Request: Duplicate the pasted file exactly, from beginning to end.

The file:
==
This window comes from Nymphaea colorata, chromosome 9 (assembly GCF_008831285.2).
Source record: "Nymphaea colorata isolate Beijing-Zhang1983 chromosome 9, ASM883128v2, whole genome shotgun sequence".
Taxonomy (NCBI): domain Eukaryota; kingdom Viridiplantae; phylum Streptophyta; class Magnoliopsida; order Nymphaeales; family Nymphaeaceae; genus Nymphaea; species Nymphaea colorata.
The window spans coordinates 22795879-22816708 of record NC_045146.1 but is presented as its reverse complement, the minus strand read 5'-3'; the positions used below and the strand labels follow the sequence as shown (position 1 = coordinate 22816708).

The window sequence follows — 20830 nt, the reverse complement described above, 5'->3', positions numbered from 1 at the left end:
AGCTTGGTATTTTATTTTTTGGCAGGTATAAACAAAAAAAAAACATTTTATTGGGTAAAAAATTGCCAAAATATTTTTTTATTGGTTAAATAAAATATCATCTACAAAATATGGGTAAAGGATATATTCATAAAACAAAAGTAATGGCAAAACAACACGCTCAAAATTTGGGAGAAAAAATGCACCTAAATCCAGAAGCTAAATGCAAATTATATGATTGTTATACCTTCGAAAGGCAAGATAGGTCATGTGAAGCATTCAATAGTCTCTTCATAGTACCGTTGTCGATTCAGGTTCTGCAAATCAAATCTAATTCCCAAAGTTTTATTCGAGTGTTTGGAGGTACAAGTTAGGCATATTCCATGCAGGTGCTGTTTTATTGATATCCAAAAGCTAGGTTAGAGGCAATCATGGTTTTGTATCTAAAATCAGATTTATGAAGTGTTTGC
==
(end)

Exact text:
This window comes from Nymphaea colorata, chromosome 9 (assembly GCF_008831285.2).
Source record: "Nymphaea colorata isolate Beijing-Zhang1983 chromosome 9, ASM883128v2, whole genome shotgun sequence".
Taxonomy (NCBI): domain Eukaryota; kingdom Viridiplantae; phylum Streptophyta; class Magnoliopsida; order Nymphaeales; family Nymphaeaceae; genus Nymphaea; species Nymphaea colorata.
The window spans coordinates 22795879-22816708 of record NC_045146.1 but is presented as its reverse complement, the minus strand read 5'-3'; the positions used below and the strand labels follow the sequence as shown (position 1 = coordinate 22816708).

The window sequence follows — 20830 nt, the reverse complement described above, 5'->3', positions numbered from 1 at the left end:
AGCTTGGTATTTTATTTTTTGGCAGGTATAAACAAAAAAAAAACATTTTATTGGGTAAAAAATTGCCAAAATATTTTTTTATTGGTTAAATAAAATATCATCTACAAAATATGGGTAAAGGATATATTCATAAAACAAAAGTAATGGCAAAACAACACGCTCAAAATTTGGGAGAAAAAATGCACCTAAATCCAGAAGCTAAATGCAAATTATATGATTGTTATACCTTCGAAAGGCAAGATAGGTCATGTGAAGCATTCAATAGTCTCTTCATAGTACCGTTGTCGATTCAGGTTCTGCAAATCAAATCTAATTCCCAAAGTTTTATTCGAGTGTTTGGAGGTACAAGTTAGGCATATTCCATGCAGGTGCTGTTTTATTGATATCCAAAAGCTAGGTTAGAGGCAATCATGGTTTTGTATCTAAAATCAGATTTATGAAGTGTTTGC